Representatives of the International Criminal Court Prosecutor’s Office are making an historic visit to Israel and the West Bank which is being touted as outreach and educational in nature but is seen by many as part of the court’s ongoing examination of the settlement enterprise and allegations of war crimes in the 2014 Gaza war. The visit, which began yesterday, is scheduled to end on Monday.
According to a statement released by the ICC Prosecutor's Office, "the purpose of this visit will be to undertake outreach and education activities with a view to raising awareness about the ICC and in particular, about the work of the Office; to address any misconceptions about the ICC."
"In accordance with its usual practice at this stage of its work, the delegation will not engage in evidence collection in relation to any alleged crimes; neither will the delegation undertake site visits, or assess the adequacy of the respective legal systems to deal with crimes that fall within ICC jurisdiction," said the statement.
The delegation is scheduled to travel to Tel Aviv, Jerusalem and Ramallah and will hold meetings with Israeli and Palestinian officials at the working levels, as well as participate in two events at academic institutions.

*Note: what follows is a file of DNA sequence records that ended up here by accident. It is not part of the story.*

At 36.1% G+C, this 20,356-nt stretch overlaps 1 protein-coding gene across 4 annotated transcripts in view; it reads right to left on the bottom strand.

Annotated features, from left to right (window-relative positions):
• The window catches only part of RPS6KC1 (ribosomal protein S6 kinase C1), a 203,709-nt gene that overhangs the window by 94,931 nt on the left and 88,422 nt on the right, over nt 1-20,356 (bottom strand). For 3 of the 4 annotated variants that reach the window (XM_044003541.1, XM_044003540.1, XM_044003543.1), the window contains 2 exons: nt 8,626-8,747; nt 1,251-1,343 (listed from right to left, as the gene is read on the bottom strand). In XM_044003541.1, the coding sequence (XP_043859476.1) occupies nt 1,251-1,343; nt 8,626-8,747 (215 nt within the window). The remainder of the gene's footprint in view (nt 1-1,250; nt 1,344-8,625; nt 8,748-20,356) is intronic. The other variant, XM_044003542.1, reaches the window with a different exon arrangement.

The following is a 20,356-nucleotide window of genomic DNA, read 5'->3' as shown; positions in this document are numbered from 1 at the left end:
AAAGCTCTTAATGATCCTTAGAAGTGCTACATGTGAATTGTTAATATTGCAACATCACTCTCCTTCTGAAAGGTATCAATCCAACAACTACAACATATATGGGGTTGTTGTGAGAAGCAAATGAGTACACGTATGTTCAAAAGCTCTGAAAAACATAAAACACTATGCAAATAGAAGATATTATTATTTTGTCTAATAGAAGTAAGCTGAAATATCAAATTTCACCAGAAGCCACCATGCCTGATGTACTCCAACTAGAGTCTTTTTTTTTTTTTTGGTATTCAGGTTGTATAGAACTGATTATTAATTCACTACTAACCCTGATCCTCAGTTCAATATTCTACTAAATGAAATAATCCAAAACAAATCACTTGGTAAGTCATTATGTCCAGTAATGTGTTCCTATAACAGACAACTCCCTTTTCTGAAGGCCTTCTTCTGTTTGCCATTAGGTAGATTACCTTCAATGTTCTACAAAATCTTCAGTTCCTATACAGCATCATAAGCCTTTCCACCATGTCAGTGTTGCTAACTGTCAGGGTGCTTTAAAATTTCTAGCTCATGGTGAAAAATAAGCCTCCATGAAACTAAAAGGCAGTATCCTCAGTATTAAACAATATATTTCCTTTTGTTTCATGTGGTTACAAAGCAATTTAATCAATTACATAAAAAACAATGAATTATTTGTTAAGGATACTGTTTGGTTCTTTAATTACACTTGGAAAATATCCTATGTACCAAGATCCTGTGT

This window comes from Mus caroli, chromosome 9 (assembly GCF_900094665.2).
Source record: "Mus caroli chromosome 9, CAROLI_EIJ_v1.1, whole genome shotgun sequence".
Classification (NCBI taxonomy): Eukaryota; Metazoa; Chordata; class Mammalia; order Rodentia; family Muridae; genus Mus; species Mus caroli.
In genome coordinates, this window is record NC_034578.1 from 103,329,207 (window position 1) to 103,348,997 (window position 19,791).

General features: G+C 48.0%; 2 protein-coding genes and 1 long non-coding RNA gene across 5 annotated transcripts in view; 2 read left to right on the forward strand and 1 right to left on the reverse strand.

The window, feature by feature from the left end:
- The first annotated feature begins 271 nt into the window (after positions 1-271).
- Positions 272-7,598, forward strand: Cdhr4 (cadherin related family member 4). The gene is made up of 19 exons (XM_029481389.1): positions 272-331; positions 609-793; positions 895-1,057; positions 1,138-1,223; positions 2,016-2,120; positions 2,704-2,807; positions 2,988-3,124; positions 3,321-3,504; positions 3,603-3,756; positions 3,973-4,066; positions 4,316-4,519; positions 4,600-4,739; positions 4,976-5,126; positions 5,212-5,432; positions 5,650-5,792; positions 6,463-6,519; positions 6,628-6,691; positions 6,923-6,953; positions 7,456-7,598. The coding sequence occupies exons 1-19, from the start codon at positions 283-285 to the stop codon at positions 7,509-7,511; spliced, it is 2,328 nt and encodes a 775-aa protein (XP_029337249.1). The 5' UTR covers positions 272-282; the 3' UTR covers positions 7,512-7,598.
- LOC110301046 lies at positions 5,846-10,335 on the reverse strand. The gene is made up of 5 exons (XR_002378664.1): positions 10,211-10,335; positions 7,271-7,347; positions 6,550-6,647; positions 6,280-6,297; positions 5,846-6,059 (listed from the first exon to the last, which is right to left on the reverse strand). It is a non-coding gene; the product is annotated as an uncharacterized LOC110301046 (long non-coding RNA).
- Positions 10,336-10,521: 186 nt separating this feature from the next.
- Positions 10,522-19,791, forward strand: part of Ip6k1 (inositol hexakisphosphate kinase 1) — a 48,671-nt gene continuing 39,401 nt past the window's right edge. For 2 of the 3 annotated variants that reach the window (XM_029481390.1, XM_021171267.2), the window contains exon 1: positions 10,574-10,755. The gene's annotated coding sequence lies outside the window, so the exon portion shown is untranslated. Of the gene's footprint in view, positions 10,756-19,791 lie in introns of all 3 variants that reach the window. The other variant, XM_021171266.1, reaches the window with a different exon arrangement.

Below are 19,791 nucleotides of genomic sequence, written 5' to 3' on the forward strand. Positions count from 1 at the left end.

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In early September, multiple senior government sources confirmed to The Jerusalem Post
that Prime Minister Benjamin Netanyahu was considering a request
by the ICC Prosecutor to send representatives to meet with Israel and the Palestinian Authority in the coming weeks.
In some ways, the visit is be nearly unprecedented since Israel has not cooperated with numerous UN and other international investigations of alleged war crimes in the past, refusing UN officials entry.
Neither officials from the UNHRC’s Goldstone Report on the 2008-9 Gaza war or from the body's McGowan-Davis Report on the 2014 Gaza war were permitted to enter the country.
It was unclear to what extent any visit would include Hamas, who fought the 2014 Gaza war with Israel